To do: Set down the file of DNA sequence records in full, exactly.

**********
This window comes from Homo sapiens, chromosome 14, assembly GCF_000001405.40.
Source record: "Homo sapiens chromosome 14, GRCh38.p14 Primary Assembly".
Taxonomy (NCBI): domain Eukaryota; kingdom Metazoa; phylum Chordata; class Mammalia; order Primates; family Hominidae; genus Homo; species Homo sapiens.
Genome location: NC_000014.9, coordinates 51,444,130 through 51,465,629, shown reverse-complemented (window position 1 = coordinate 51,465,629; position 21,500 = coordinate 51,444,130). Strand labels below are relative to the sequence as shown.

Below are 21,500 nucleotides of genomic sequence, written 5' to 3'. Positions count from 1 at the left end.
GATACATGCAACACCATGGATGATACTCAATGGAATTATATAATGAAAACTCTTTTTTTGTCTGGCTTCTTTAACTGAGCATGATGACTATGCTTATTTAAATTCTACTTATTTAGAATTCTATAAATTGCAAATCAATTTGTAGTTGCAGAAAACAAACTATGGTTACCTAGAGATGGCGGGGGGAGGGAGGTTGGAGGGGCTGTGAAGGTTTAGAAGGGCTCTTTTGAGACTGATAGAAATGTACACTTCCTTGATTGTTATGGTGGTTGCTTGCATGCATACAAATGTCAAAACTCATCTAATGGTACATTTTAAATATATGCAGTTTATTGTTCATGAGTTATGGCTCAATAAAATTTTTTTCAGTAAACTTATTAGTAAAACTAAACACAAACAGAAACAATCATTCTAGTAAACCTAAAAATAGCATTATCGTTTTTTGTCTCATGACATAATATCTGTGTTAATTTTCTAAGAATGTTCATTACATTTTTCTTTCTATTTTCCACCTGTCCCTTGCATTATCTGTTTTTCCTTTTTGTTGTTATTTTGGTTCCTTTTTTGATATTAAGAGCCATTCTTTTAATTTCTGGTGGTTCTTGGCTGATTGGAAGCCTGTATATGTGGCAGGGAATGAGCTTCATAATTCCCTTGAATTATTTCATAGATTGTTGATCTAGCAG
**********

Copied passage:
This window comes from Homo sapiens, chromosome 14, assembly GCF_000001405.40.
Source record: "Homo sapiens chromosome 14, GRCh38.p14 Primary Assembly".
Taxonomy (NCBI): domain Eukaryota; kingdom Metazoa; phylum Chordata; class Mammalia; order Primates; family Hominidae; genus Homo; species Homo sapiens.
Genome location: NC_000014.9, coordinates 51,444,130 through 51,465,629, shown reverse-complemented (window position 1 = coordinate 51,465,629; position 21,500 = coordinate 51,444,130). Strand labels below are relative to the sequence as shown.

Below are 21,500 nucleotides of genomic sequence, written 5' to 3'. Positions count from 1 at the left end.
GATACATGCAACACCATGGATGATACTCAATGGAATTATATAATGAAAACTCTTTTTTTGTCTGGCTTCTTTAACTGAGCATGATGACTATGCTTATTTAAATTCTACTTATTTAGAATTCTATAAATTGCAAATCAATTTGTAGTTGCAGAAAACAAACTATGGTTACCTAGAGATGGCGGGGGGAGGGAGGTTGGAGGGGCTGTGAAGGTTTAGAAGGGCTCTTTTGAGACTGATAGAAATGTACACTTCCTTGATTGTTATGGTGGTTGCTTGCATGCATACAAATGTCAAAACTCATCTAATGGTACATTTTAAATATATGCAGTTTATTGTTCATGAGTTATGGCTCAATAAAATTTTTTTCAGTAAACTTATTAGTAAAACTAAACACAAACAGAAACAATCATTCTAGTAAACCTAAAAATAGCATTATCGTTTTTTGTCTCATGACATAATATCTGTGTTAATTTTCTAAGAATGTTCATTACATTTTTCTTTCTATTTTCCACCTGTCCCTTGCATTATCTGTTTTTCCTTTTTGTTGTTATTTTGGTTCCTTTTTTGATATTAAGAGCCATTCTTTTAATTTCTGGTGGTTCTTGGCTGATTGGAAGCCTGTATATGTGGCAGGGAATGAGCTTCATAATTCCCTTGAATTATTTCATAGATTGTTGATCTAGCAG